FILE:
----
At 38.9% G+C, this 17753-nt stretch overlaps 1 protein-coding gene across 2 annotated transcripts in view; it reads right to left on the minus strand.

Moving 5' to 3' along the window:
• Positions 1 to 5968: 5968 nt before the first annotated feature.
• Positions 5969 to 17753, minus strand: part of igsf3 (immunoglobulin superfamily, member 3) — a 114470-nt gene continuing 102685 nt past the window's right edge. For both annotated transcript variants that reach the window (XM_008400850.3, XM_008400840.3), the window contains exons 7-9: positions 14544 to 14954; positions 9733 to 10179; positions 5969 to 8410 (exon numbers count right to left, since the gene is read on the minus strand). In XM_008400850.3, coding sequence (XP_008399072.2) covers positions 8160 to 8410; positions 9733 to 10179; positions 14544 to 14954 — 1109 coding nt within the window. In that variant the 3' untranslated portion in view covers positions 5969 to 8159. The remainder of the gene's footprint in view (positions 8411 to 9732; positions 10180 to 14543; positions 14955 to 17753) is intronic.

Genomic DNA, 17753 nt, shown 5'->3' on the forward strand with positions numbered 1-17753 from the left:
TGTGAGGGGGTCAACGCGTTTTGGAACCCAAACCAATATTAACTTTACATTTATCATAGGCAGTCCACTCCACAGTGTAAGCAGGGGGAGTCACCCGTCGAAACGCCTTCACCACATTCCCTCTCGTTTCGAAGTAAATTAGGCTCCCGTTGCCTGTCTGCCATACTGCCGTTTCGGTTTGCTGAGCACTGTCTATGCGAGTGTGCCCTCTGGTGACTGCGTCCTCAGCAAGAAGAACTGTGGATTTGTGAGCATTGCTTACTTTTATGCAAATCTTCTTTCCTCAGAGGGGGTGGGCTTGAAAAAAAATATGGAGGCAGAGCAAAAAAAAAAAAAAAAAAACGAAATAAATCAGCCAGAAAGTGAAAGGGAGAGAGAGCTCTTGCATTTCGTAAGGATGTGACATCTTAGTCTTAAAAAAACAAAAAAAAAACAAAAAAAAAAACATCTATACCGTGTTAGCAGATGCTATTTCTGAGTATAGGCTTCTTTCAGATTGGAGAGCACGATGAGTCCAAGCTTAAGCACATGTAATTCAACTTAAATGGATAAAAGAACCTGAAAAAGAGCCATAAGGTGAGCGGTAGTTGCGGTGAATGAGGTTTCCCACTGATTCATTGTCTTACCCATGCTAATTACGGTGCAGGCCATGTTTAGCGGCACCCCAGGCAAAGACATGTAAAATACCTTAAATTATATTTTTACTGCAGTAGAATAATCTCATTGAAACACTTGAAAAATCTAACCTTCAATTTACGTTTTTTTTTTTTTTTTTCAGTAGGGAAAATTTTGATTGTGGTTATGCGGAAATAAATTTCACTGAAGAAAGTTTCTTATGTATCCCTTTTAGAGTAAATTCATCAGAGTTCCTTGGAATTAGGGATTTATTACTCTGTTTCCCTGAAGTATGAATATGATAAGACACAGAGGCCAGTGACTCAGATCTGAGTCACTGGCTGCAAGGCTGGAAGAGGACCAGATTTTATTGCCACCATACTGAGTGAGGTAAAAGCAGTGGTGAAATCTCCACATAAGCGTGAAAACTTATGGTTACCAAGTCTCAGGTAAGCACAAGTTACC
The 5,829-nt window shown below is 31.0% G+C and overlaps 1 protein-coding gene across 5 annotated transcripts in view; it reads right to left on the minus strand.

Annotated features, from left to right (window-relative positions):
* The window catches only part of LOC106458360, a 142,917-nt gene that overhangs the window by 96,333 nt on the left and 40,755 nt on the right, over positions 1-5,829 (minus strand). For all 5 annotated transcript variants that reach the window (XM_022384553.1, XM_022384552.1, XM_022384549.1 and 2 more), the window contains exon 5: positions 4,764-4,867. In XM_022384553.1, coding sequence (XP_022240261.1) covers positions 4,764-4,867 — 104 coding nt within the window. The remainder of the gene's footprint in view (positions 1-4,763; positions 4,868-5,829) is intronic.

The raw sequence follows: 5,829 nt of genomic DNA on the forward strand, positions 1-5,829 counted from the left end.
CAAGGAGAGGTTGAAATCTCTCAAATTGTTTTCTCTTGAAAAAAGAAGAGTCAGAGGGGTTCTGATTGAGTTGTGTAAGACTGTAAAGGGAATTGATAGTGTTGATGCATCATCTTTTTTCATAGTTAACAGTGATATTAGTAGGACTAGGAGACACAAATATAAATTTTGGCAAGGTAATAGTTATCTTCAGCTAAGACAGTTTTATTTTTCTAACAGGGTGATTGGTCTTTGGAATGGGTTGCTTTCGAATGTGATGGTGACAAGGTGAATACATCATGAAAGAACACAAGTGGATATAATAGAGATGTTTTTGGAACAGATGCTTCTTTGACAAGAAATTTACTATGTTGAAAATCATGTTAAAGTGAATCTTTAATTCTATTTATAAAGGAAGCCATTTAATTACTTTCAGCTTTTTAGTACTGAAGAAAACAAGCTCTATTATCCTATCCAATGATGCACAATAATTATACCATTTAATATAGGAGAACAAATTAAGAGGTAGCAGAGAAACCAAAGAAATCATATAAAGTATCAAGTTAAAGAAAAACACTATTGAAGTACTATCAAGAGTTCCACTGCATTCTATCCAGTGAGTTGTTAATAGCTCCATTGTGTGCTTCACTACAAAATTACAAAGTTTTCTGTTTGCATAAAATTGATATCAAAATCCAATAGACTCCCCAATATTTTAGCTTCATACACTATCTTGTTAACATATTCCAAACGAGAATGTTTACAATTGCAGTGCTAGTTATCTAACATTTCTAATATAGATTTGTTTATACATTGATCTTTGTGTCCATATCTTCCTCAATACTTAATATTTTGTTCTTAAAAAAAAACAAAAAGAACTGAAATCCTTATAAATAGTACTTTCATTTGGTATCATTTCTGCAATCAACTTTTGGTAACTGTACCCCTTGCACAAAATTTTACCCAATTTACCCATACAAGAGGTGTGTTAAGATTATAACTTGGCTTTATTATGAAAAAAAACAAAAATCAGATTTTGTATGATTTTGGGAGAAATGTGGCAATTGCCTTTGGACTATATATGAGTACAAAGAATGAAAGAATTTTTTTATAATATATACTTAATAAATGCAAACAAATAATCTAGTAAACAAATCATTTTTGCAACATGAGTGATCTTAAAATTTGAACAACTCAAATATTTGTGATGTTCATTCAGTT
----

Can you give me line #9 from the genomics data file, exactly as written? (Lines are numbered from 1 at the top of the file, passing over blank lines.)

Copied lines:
* The window catches only part of LOC106458360, a 142,917-nt gene that overhangs the window by 96,333 nt on the left and 40,755 nt on the right, over positions 1-5,829 (minus strand). For all 5 annotated transcript variants that reach the window (XM_022384553.1, XM_022384552.1, XM_022384549.1 and 2 more), the window contains exon 5: positions 4,764-4,867. In XM_022384553.1, coding sequence (XP_022240261.1) covers positions 4,764-4,867 — 104 coding nt within the window. The remainder of the gene's footprint in view (positions 1-4,763; positions 4,868-5,829) is intronic.